Despite only a modest name change to IBM's high-end Unix server line, from p680 to p690, IBM's new "Regatta" kit showcases a new generation of Risc chips in the shape of POWER4, and it really is Big Blue's Big Bang.
The chip debuts in the new pSeries at 1.1GHz and 1.3GHz, but clock frequencies aren't so relevant here. The system has been optimised around bandwidth, and boasts a number of firsts for a mainstream chip.
It's the first processor to feature two cores on a die, and the first to eschew the conventional bus, switch or crossbar options in favour of a variable frequency 'distributed switch', or as Big Blue calls it, a "wave-pipelined expansion bus". And the system as a whole feature logical partitioning features familiar to AS/400 and S/390 customers but unusual, if not unprecedented, on a Unix machine. (SGI engineers will probably correct us).
Speeds and feeds
The two cores share 1.5MB of L2 cache and an index into the L3 off-chip cache, and there are four such chips (and therefore eight CPUs) in a physical package. This package is the same four-pin MCM used in the S/390, aka the ZzzzzSeries. IBM says a single MCM is therefore equivalent to six of Sun's four-way boards.
The bus frequency is determined by the chip, at a fixed ratio, so different CPU frequencies dictate the internal bandwidth.
Each chip has three interconnects clocked to 2:1 of whatever the chip's clock speed is set to. So the chips communicate internally (inside the MCM) or with the expansion bus at this ratio: giving a chip-to-chip interconnect frequency of 550MHz or 650MHz, depending on the processor clock speed. This works out as upwards of 35GBps. The processors talk to the L3 cache using a 3:1 ratio, which gives you a bandwidth of upwards of 10GBps.
SGI has been designing its systems to maximise internal bandwidth for years, but all the commercial Unix enterprise vendors have to some extent made practical performance trade-offs.
One interesting side effect of having two cores sharing one cache is that for certain HPC workloads, such as fluid dynamics, it's better to turn one of the cores off, we learned.
The other approach to increasing instruction level parallelism, SMT or simulataneous multi-threading, involves creating a 'virtual' processors, but retaining only one CPU. Aside from what Dr Burton Smith (credited with pioneering SMT) calls "exotic hardware" - Cray CDC 6600, MARS-M and his own Delencor machines - this technique hasn't been used in mainstream hardware. Although that's likely to change with Intel's Xeon MP next year, and Sun's SPARC V in 2003.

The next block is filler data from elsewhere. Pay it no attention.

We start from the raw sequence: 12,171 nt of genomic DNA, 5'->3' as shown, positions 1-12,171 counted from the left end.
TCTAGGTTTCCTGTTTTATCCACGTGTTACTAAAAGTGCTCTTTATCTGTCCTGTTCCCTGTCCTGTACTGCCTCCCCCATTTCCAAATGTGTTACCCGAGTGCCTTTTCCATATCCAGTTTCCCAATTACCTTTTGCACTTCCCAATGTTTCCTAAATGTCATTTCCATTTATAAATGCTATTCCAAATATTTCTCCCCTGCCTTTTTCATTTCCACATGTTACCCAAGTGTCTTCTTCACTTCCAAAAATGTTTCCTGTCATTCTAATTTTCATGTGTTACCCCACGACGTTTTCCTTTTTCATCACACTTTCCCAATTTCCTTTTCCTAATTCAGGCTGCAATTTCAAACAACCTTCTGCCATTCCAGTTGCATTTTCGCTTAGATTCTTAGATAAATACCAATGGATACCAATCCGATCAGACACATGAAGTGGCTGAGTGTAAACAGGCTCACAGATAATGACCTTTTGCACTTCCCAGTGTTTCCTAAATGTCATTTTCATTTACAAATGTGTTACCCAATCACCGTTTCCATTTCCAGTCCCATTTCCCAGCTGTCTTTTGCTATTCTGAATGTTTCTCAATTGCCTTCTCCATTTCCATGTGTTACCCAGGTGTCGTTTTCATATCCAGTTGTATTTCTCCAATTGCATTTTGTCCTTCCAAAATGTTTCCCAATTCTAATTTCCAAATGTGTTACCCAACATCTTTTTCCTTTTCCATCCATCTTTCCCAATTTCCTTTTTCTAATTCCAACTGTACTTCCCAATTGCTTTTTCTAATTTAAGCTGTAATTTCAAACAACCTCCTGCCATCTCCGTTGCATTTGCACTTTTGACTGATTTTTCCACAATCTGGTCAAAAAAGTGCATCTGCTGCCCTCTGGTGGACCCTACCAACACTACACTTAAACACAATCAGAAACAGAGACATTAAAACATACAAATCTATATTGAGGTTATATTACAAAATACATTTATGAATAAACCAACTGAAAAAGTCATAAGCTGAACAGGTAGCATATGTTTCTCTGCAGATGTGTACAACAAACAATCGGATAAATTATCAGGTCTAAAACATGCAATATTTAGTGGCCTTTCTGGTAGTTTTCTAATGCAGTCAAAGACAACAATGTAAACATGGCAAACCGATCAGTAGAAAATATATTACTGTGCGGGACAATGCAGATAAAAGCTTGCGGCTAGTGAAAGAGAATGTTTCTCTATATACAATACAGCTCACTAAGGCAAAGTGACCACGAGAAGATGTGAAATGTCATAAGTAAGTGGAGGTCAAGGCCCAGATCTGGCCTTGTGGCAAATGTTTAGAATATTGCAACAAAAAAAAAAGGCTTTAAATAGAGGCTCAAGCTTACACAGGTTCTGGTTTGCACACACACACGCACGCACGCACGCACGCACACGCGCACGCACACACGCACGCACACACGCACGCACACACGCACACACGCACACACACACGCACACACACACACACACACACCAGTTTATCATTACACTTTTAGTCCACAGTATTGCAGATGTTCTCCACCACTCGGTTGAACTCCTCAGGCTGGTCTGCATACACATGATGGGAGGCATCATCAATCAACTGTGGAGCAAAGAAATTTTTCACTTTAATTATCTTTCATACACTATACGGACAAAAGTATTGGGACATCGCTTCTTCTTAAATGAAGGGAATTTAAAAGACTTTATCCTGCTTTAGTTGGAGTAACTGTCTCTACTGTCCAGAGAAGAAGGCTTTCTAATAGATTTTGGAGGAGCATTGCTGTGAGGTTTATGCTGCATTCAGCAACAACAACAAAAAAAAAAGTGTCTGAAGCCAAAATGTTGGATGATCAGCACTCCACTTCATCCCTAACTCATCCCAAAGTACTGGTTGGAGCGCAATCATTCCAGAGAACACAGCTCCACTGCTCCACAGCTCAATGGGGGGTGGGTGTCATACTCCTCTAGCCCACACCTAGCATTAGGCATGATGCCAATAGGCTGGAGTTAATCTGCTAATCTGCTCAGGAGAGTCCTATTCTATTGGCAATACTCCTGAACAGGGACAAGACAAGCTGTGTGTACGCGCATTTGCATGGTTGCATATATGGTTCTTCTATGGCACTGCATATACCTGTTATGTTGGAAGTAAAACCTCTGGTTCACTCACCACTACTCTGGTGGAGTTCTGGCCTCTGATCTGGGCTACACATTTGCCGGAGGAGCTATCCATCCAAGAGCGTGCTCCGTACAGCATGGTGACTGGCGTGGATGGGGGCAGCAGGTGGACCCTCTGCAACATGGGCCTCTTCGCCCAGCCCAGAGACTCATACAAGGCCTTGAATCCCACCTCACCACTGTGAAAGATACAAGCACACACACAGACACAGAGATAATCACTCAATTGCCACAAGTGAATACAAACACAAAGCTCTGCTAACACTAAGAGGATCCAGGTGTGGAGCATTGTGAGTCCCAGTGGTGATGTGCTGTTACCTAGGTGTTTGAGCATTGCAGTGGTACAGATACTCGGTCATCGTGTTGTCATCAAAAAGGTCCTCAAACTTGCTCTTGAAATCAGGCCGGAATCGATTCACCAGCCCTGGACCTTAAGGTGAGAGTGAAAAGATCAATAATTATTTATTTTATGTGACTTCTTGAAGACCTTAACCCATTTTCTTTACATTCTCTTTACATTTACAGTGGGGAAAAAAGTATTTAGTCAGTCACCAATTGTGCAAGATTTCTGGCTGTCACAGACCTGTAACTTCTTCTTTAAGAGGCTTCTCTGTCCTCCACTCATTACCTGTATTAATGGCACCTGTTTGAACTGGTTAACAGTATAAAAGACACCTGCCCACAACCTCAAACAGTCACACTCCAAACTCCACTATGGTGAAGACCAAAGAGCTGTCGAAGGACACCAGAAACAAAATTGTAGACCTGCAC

I/O, I/O, it's off to work we go
IBM has snagged the zSeries' power supply and expansion units for Regatta. There's room for up to eight I/O drawers, each with room for 16 disks (IBM specifies 18.2GB or 36.4GB SCSI) giving up to 580GB per drawer.
IBM made much of its fault-tolerant features, without mentioning the word. The LPAR partitioning, which the AS/400 received a couple of years ago, comes to IBM's Unix line, and allows up to 16 concurrent system images. Individual chips and caches can be turned off on the fly. Probably as important is that the system can be administered as a single system image, a long-standing feature of Tandem and DEC mid-range systems, which will help manage native Linux sessions.
Less is more?
Fujitsu-Siemens currently leads the TPC-C benchmarks with a 128-way box, and at its StarCat launch last week Sun announced an option that would let you run 106 CPUs in one SMP.
"They've got lower-powered chips," Jon Barnes, IBM's EMEA chief for the pSeries, told us, "so they need to put a lot of them together."
IBM published SPECint2000 figures of 808 for the POWER4 against 467 for sun's UltraSPARC III, SPECfp2000 of 1169 (against USIII's 482) and SPEC's Java benchmark of 169,000 for a 16-way POWER4 against 109,146 for a 24-way Sun US III box.
So the Regatta sails out like this:
There basic model is an eight-way 1.1GHz with 8GB RAM and two 18.2GB disks, with a list price of $450,000. The 16-way with 16GB is listed at $761,878. The 1.3GHz POWER4 is only available in the 'Turbo' system, while there's a third option targeted at HPC users. IBM boasted that POWER4 was shipping on schedule (it becomes available in December), and for once, made no sideswipe about UltraSPARC III... ®